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ARS Home » Northeast Area » Beltsville, Maryland (BARC) » Beltsville Agricultural Research Center » Bee Research Laboratory » Research » Publications at this Location » Publication #298270

Title: Israeli acute paralysis virus: epidemiology, pathogenesis and implications for honey bee health and Colony Collapse Disorder (CCD)

Author
item Chen, Yanping - Judy
item Pettis, Jeffery
item Corona, Miguel
item Chen, Wei Ping - National Institutes Of Health (NIH)
item Spivak, Marla - University Of Minnesota
item Visscher, Kirk - University Of California
item Degrandi-hoffman, Gloria
item Boncristiani, Humberto - University Of North Carolina
item Zhao, Yan
item Vanengelsdorp, Dennis - University Of Maryland
item Delaplane, Keith - University Of Georgia
item Solter, Leellen - University Of Illinois
item Drummond, Francis - University Of Maine
item Kramer, Matthew
item Lipkin, Ian - Columbia University - New York
item Palacios, Gustavo - George Mason University
item Hamilton, Michele
item Smith Jr, Irving
item Huang, Shaokang - Fujian Agricultural & Forestry University
item Zheng, Huo Qing - Zhejiang University
item Li, Ji Lian - Chinese Academy Of Agricultural Sciences
item Zhang, Xuan - Yunnan Agricultural University
item Zhou, Ai Fen - University Of Oklahoma
item Wu, Li You - University Of Oklahoma
item Zhou, Ji Zhong - University Of Oklahoma
item Lee, Myeong - National Academy Of Agricultural Science
item Teixeira, Erica - Agencia Paulista De Tecnologia Dos Agronegocios/saa-Sp
item Li, Zhi Guo - Zhejiang University
item Evans, Jay
item Li, Congjun

Submitted to: PLoS Pathogens
Publication Type: Peer Reviewed Journal
Publication Acceptance Date: 6/6/2014
Publication Date: 7/31/2014
Citation: Chen, Y., Pettis, J.S., Corona, M.V., Chen, W., Spivak, M., Visscher, K.P., Hoffman, G.D., Boncristiani, H., Zhao, Y., Vanengelsdorp, D., Delaplane, K., Solter, L., Drummond, F., Kramer, M.H., Lipkin, I.W., Palacios, G., Hamilton, M.C., Smith Jr, I.B., Huang, S., Zheng, H., Li, J., Zhang, X., Zhou, A., Wu, L., Zhou, J., Lee, M.L., Teixeira, E.W., Li, Z., Evans, J.D., Li, C. 2014. Israeli acute paralysis virus: epidemiology, pathogenesis and implications for honey bee health and Colony Collapse Disorder (CCD). PLoS Pathogens. 10 (7):e1004261. DOI: 10.1371/journal.ppat.1004261.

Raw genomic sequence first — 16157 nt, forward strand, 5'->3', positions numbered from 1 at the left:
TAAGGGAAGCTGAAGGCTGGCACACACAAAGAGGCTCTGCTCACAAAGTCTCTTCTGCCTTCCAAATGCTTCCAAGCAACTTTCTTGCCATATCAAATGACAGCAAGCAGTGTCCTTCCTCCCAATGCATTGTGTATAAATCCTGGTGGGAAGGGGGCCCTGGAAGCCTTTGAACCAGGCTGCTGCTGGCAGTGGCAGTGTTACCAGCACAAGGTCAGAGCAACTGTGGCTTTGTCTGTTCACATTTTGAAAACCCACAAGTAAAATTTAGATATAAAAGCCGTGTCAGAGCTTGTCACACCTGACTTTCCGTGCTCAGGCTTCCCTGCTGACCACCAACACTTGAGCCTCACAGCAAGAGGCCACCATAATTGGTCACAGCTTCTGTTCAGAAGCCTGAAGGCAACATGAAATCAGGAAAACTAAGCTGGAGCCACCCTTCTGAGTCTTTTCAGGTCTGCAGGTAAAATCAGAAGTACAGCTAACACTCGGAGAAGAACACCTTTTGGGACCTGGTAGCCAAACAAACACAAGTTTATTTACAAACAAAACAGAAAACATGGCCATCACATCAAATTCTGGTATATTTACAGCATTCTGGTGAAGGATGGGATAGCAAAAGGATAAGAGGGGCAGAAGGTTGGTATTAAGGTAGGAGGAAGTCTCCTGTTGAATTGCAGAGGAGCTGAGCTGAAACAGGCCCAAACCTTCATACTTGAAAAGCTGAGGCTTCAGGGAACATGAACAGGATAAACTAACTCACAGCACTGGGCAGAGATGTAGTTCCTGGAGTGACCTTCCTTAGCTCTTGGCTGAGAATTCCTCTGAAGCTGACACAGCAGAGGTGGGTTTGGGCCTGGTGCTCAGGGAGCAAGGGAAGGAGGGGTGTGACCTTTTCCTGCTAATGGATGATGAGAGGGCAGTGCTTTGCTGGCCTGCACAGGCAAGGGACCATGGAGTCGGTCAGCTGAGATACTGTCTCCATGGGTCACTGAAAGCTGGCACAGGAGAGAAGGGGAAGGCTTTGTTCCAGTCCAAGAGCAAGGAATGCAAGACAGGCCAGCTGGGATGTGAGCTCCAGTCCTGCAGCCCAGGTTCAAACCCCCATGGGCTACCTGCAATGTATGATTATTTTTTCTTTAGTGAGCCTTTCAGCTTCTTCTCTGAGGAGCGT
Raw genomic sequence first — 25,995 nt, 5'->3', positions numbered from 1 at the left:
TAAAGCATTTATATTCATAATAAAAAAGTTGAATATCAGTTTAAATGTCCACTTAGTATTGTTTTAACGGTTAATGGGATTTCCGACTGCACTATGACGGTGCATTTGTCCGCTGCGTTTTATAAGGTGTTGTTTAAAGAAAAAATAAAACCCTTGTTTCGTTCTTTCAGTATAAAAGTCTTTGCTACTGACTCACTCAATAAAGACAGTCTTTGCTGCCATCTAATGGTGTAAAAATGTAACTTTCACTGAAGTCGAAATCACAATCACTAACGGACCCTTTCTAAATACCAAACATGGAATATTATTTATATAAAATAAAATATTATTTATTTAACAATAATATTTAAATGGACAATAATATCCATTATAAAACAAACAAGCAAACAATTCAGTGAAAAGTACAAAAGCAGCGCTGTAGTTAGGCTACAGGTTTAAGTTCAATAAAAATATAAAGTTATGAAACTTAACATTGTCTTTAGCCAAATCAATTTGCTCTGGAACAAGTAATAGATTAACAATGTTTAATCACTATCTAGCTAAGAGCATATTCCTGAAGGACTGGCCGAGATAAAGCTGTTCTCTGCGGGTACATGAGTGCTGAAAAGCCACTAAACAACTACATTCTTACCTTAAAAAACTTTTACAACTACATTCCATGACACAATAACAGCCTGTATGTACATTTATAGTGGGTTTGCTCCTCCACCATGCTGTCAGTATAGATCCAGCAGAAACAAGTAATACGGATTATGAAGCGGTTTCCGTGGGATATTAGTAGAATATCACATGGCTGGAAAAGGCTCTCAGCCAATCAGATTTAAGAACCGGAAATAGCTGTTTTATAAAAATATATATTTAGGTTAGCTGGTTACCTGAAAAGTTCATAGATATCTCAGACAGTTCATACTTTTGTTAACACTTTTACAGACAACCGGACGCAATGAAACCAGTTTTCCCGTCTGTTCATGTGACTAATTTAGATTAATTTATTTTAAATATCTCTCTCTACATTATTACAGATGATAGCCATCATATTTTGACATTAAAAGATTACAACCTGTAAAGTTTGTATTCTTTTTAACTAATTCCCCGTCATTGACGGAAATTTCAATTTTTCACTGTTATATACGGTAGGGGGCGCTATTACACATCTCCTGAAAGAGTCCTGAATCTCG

Interpretive Summary: The mysterious outbreak of honey bee Colony Collapse Disorder (CCD) in the US in 2006-2007 has attracted massive media attention and created great concerns over the effects of various risk factors on bee health. Understanding the factors that are linked to the massive honey bee die off may provide insights for managing similar incidents in the future. We conducted a study to investigate the impacts of a pathogenic virus on honey bee colony losses and developed an innovative strategy to control the bee disease caused by the virus. Our study provides clear evidence about the role of the virus in bee colony losses and emphasizes the importance of controlling parasitic mites Varroa in bee disease management. The knowledge and insights gained from this study will have positive implications for bee disease management that will lead to mitigation of escalating colony losses worldwide.

Technical Abstract: Israeli acute paralysis virus (IAPV) is a widespread RNA virus that was linked with honey bee Colony Collapse Disorder (CCD), the sudden and massive die-off of honey bee colonies in the U.S. in 2006-2007. Here we describe the transmission, prevalence and genetic diversity of IAPV, host transcriptional responses to infections and impacts of IAPV on colony losses. Further, we present RNAi-based strategies for limiting an important mechanism used by IAPV to evade host defenses. These strategies show promise for reducing IAPV impacts on bee health. Our study shows that IAPV is established as a persistent infection in the U.S. honey bee populations, enabled by both horizontal and vertical transmission pathways. While IAPV is not the only culprit responsible for CCD and other colony losses, its ability to cause increased mortality in honey bees is firmly demonstrated. The phenotypic differences in pathology among different strains of IAPV may be due to high levels of standing genetic variation. The JAK-STAT pathway, along with other signaling events such as the mTOR and MAPK pathways, is implicated in antiviral responses by honey bees toward IAPV. The identification of an IAPV-encoded putative suppressor of RNAi, and evidence that silencing this suppressor reduces IAPV replication, indicates a novel therapeutic strategy for limiting IAPV and colony losses due to viral diseases.